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Groma strike ends; Hike in grains price, common man to face the burden
Tuesday, December 04, 2012 08:00 IST
Abhitash Singh

A week-long strike of Grain, Rice and Oilseeds Merchants Association (GROMA) ended after a meeting of traders at the Agriculture Produce Market Comittee (APMC), Vashi decided to call it off because they were incurring a loss of Rs 40 crore daily.

GROMA, which has been working for the welfare of traders and consumers for the last 114 years, called a strike on November 25, 2012, citing harassment by the State Food and Civil Supplies Department since July this year. The common man will face the burden of this strike since the prices of all essential commodities will rise.

The Agriculture Produce Market Committee (APMC) grain market supplies about 90 per cent of the rice, pulses and other essential commodities to Mumbai. The strike of grain traders continued for one week and therefore there will be a shortage of essential commodities which will result in price rise. According to market analysts, there has already been a rise in prices in the retail market for the last couple of days.

Popatlal K Bhandari, joint secretary, GROMA, APMC Market, said, “We are the association which has been working for the last 114 years for the welfare of traders and consumers. We are victims of others misdeeds. More than Rs 6 crore worth of stock has been seized by the State Food and Civil Supplies Department since July this year. According to them, these stocks were kept in warehouses without the rationing department's knowledge, and exceed the permissible stock limit.”

He further added, “We were on strike for the last one week and have demanded that the stocks under seizure should be released as soon as possible and there should be infrastructure development at APMC. There are traders who do their business with a very small margin, and they are threatened with being pushed out of the market if their stocks are held for months unnecessarily.”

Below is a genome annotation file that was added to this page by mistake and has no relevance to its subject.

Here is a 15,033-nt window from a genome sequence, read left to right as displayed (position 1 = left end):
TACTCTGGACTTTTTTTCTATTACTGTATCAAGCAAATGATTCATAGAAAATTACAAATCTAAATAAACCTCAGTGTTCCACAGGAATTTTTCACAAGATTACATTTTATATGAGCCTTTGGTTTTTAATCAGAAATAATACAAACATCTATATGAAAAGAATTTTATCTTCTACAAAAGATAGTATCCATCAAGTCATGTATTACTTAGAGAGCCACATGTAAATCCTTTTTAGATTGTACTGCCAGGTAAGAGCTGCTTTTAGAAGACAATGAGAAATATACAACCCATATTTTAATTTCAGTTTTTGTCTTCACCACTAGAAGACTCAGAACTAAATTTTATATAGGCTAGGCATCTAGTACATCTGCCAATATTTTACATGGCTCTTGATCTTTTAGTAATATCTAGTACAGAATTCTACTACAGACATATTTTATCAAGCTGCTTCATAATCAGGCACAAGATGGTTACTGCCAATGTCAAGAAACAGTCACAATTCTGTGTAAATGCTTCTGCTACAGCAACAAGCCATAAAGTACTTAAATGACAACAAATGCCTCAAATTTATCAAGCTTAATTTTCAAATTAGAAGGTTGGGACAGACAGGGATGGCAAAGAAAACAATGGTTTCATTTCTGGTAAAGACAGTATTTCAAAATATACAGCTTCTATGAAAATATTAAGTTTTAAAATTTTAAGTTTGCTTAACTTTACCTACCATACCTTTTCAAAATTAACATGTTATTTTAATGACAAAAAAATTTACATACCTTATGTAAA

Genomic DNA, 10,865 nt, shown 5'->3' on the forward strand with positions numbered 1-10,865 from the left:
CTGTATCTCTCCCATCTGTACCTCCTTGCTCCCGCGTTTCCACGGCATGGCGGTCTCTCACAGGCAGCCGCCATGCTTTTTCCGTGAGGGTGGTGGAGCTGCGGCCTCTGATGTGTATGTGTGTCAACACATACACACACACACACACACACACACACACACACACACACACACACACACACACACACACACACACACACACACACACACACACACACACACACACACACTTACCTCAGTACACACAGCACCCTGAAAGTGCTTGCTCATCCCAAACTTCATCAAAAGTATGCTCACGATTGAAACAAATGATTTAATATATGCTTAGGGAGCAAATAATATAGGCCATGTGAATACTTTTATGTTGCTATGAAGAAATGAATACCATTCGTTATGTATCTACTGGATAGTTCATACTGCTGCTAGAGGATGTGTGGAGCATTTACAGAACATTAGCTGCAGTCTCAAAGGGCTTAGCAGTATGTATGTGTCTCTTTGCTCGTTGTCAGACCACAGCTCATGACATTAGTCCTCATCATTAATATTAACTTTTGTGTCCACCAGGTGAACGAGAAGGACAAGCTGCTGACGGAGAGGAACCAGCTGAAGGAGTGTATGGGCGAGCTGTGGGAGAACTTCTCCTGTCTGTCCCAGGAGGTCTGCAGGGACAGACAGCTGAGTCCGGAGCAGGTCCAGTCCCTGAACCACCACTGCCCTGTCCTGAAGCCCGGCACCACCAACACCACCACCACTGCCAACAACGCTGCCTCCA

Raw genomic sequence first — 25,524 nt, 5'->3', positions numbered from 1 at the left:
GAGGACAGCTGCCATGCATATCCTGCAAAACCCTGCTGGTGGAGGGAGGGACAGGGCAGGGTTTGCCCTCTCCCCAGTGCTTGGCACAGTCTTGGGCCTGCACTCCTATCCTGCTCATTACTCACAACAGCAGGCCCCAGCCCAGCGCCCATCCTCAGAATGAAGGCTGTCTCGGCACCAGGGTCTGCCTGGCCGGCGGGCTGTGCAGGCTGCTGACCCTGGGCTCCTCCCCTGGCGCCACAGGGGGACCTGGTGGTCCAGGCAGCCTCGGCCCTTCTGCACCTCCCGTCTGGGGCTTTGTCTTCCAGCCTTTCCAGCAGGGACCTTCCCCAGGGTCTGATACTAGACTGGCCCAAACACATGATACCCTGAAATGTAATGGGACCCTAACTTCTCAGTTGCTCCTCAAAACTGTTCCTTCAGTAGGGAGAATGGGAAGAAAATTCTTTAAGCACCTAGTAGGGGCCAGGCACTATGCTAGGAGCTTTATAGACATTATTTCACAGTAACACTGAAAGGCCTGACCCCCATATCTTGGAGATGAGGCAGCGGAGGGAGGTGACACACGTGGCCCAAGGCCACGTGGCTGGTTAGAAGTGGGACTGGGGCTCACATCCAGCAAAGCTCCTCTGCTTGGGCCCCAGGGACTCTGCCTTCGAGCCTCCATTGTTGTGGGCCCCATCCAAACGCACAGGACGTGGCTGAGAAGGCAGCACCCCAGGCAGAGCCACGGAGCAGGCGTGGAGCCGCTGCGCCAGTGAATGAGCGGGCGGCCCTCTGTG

Speaking to FnB News about the infrastructure issues at APMC, Vashi, Bhandari said, “The city doesn't have enough warehouses and traders have to rely on private sources, which has added to their woes and needs additional paper work. Apart from that it has been difficult for traders to shift base from Mumbai to Navi Mumbai.”

Speaking on the condition of anonymity, a source from the APMC grain market informed, “On an average we were losing Rs 40 crore a day due to the strike. We can't be treated like slaves by the State Food and Civil Supplies Department. Even though we have ended our strike today we will continue to fight with the government officials until our demands are fulfilled.”

Kirti Rana, director, APMC Spices Market, said, “Not only we are losing business of around Rs 40 crore a day but those who get employment from this market are not able to earn their daily earnings. All the mathadi workers and other labourers who work in the APMC market are suffering due to the government apathy.”

He further added, “Even though the strike is over the traders will be selling the old stocks, they will not be bringing the fresh stocks for selling. The end of strike doesn't mean that we will keep quiet, but we will fight in our own way until our demands are fulfilled.”



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